The Muslim Claim:

“May I have your attention please!!”

“The Revised Standard Version saying something about the King James Version!!”

“If you read the Preface of the Revised Standard Version it says:

“Yet the King James Version has grave defects; that these defects are so many and so serious as to call for revision!!”

Further, “Bible gone for a toss–Dr. Clinton Baldwin [near as I can make out the fine print].

“We have lost the Originals of the New Testament!!”

“Today what we have is the copy of the copy of the copy of the copy of the copy of the copy of the Originals.”

My Response:

The Revised Standard Version was produced by liberal scholarship and was not accepted by most Bible believing Christians when it first appeared. It was accepted widely in many so-called mainline Protestant churches or denominations.
The so-called “grave defects” are not defects at all. Our knowledge of ancient Bible manuscripts has greatly increased since the years before 1611 when the King James Version was released. The King James translators did not have access to as many or as good of manuscripts as scholars have access to in our day. But the better manuscripts available today which were discovered since the time when the King James Version was produced, while giving us a better picture of what the original copies must have said, vary little from the received text underlying the King James Version. What variations there are do not affect any Bible doctrine. I have in my personal library here at home a large collection of published scholarly works and texts pertaining to the Greek text of the New Testament. I have studied this subject since 1955. You can be sure I know something about this topic in depth.
The notion that “we have lost the originals” is more hype than reality. The reality is that no ancient literature has come down to us except in the form of copies of copies of copies. Those who copied the Bible manuscripts were extremely careful. They made every effort, humanly speaking, to make the copies accurately.
But when things are copied by hand, it is next to impossible to make entirely error free copies, especially when a document has been copied many times over many years, even centuries, before the invention of printing.
But because the Bible has more manuscript support than any other work of literature from ancient or classical literature, and its surviving manuscripts are proportionately much older, and the oldest Bible manuscripts are closer to the time the Bible books were written–especially for the New Testament, by comparing these manuscripts carefully it is relatively easy for those who can read the original language to determine what the original text was and when a variation is the result of a copyist’s error.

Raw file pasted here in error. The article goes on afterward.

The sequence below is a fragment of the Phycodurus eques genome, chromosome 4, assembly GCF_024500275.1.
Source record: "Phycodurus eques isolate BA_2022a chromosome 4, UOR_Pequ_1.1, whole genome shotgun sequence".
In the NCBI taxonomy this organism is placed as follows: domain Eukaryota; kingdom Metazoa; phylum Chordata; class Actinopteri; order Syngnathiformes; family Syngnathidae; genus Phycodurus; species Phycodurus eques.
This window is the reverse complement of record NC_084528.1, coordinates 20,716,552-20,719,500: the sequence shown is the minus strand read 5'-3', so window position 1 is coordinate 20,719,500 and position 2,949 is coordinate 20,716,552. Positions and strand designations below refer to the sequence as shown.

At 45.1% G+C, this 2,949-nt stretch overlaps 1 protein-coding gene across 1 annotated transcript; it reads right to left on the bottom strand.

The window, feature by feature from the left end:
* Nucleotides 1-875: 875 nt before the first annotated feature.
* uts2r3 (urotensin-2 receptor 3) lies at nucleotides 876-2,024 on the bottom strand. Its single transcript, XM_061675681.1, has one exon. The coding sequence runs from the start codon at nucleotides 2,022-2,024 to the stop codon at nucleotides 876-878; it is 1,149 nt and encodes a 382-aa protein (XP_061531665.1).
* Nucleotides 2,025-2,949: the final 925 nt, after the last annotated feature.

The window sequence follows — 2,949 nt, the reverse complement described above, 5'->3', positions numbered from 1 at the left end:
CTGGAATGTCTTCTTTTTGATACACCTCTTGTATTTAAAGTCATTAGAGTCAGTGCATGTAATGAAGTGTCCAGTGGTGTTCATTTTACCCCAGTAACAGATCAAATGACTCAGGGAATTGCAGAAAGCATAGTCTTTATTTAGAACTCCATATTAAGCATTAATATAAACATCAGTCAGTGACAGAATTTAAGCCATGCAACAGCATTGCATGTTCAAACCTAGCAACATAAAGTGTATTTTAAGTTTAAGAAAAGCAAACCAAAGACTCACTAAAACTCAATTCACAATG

The discovery of the Dead Sea Scrolls, which contained in the collection some Bible manuscripts used by the community whose library was preserved in the jars found in caves by the Dead Sea demonstrates the accuracy of our settled printed text of the Old Testament of today. There are very few differences in the printed text of today and the texts found by the Dead Sea.
Interestingly, a complete scroll of Isaiah was among the finds at the Dead Sea. That is most significant because liberal scholarship has contended that the Book of Isaiah was not written by a single author. The claim is that chapters 1 to 39 were perhaps by Isaiah, but chapters 40 to 66 are by another and probably later author. In my studies just recently I read so-called modern scholarship that suggests the latter portion of Isaiah ought to be divided and referred to two authors, for a total of three!
All this is so much nonsense and misinformation. There is no sign whatsoever in the Qumran Isaiah scroll that suggests any such breaks in the text were known to them. It is evident that such notions are the invention of so-called modern scholarship, unbelieving scholarship at that.
It is scholarship like this that produced the Revised Standard Version in its day, which has left out many verses and parts of verses, and called into question the account of how Jesus dealt with the adulterous woman in John chapter 8, and have called into question the longer ending of the Gospel of Mark.
It is possible to produce an original text and a proper translation of it without resorting to the mistaken textual theories followed by the translators of the Revised Standard Version.